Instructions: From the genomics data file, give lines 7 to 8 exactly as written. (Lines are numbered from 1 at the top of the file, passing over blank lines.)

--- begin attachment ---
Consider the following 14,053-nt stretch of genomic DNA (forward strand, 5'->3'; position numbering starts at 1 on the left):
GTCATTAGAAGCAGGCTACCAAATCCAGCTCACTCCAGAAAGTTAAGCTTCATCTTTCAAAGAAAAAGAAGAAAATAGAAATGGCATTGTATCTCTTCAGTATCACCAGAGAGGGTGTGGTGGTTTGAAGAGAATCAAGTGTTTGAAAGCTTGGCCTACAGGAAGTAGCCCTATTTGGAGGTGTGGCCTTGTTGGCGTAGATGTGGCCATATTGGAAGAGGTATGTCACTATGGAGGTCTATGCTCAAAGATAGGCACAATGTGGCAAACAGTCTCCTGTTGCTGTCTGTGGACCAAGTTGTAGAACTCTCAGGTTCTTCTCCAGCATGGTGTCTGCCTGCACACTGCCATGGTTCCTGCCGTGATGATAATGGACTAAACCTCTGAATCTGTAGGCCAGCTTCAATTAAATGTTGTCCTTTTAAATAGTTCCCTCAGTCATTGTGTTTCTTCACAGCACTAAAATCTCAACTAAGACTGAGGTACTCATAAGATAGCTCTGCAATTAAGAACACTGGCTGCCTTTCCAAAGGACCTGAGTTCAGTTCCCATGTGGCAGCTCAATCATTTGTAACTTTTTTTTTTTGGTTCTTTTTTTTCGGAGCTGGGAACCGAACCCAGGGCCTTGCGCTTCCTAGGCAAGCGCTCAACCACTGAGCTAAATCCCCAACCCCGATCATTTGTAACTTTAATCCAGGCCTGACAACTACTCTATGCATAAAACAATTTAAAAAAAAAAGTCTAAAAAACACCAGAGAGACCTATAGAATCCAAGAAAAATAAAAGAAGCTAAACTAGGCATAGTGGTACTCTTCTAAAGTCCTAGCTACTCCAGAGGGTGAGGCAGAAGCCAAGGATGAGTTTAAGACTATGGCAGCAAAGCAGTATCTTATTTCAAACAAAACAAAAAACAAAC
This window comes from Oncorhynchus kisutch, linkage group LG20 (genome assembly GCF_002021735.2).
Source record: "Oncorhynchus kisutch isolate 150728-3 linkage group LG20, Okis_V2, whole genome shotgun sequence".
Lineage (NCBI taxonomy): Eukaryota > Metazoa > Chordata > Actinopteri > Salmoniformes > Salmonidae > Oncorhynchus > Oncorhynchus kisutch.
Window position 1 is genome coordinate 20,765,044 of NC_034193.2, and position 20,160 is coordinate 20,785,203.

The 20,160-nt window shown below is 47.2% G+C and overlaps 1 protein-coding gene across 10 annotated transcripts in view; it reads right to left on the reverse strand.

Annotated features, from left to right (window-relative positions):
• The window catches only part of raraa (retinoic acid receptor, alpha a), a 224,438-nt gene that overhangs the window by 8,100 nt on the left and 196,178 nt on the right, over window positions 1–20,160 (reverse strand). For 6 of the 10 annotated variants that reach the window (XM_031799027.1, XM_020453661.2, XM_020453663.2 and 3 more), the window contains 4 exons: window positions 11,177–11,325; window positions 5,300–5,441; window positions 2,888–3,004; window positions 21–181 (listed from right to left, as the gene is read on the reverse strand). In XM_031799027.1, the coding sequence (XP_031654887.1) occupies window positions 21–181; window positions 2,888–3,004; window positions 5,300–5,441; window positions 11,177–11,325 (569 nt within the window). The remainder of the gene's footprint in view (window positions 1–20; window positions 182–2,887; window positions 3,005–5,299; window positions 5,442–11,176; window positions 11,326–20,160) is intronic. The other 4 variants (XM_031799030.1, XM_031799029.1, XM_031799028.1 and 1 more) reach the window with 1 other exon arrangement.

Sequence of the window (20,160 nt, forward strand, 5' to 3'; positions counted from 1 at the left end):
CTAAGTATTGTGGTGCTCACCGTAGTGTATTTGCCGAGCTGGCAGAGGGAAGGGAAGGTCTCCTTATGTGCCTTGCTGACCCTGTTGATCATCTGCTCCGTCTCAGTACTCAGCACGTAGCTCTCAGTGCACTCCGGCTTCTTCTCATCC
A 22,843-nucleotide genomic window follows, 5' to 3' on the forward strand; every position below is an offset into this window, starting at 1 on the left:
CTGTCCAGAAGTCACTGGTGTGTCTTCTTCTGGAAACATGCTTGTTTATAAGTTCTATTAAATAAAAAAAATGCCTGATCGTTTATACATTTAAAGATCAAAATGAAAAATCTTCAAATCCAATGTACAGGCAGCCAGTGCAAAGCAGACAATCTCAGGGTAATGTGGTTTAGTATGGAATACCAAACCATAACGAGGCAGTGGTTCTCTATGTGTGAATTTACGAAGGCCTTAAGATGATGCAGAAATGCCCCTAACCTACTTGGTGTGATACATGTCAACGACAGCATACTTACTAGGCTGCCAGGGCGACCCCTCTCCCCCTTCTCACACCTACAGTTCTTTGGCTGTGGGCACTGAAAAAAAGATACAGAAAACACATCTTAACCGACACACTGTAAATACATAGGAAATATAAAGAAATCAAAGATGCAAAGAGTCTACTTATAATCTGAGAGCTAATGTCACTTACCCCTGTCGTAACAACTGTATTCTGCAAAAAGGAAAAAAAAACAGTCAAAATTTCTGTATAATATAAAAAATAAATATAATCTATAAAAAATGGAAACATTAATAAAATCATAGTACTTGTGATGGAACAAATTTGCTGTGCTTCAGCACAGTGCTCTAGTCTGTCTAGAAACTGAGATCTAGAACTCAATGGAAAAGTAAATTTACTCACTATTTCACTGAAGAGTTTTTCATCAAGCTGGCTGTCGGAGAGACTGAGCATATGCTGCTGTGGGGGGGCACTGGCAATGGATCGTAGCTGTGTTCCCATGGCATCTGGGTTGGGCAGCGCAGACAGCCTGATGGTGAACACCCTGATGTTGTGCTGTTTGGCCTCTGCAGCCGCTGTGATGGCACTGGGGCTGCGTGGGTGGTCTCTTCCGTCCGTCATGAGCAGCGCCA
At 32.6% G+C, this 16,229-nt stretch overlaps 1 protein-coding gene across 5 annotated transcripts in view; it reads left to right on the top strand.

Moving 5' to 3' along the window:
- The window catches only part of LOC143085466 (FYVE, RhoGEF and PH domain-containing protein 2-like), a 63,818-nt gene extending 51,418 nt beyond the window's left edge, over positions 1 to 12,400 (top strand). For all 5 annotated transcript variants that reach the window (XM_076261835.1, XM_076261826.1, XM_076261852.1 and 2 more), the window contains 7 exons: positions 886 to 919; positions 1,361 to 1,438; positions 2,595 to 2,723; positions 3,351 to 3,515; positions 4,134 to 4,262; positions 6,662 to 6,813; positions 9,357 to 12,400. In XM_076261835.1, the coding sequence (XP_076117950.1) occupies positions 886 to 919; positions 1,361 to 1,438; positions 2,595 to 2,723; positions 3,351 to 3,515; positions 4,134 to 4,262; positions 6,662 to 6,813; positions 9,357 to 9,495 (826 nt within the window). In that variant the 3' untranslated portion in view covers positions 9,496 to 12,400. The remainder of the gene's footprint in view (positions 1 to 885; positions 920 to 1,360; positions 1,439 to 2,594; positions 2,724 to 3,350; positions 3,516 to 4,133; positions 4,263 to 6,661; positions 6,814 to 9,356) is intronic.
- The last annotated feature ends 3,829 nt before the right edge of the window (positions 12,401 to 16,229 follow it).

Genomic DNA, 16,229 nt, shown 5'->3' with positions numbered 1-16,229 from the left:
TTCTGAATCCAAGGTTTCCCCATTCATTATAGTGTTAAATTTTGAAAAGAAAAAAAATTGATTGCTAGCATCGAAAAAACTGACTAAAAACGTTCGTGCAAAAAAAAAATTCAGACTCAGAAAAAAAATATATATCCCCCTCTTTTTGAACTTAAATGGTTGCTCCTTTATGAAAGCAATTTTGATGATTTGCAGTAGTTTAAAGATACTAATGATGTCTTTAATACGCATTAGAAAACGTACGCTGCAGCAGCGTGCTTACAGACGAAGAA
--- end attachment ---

The 20,160-nt window shown below is 47.2% G+C and overlaps 1 protein-coding gene across 10 annotated transcripts in view; it reads right to left on the reverse strand.

Annotated features, from left to right (window-relative positions):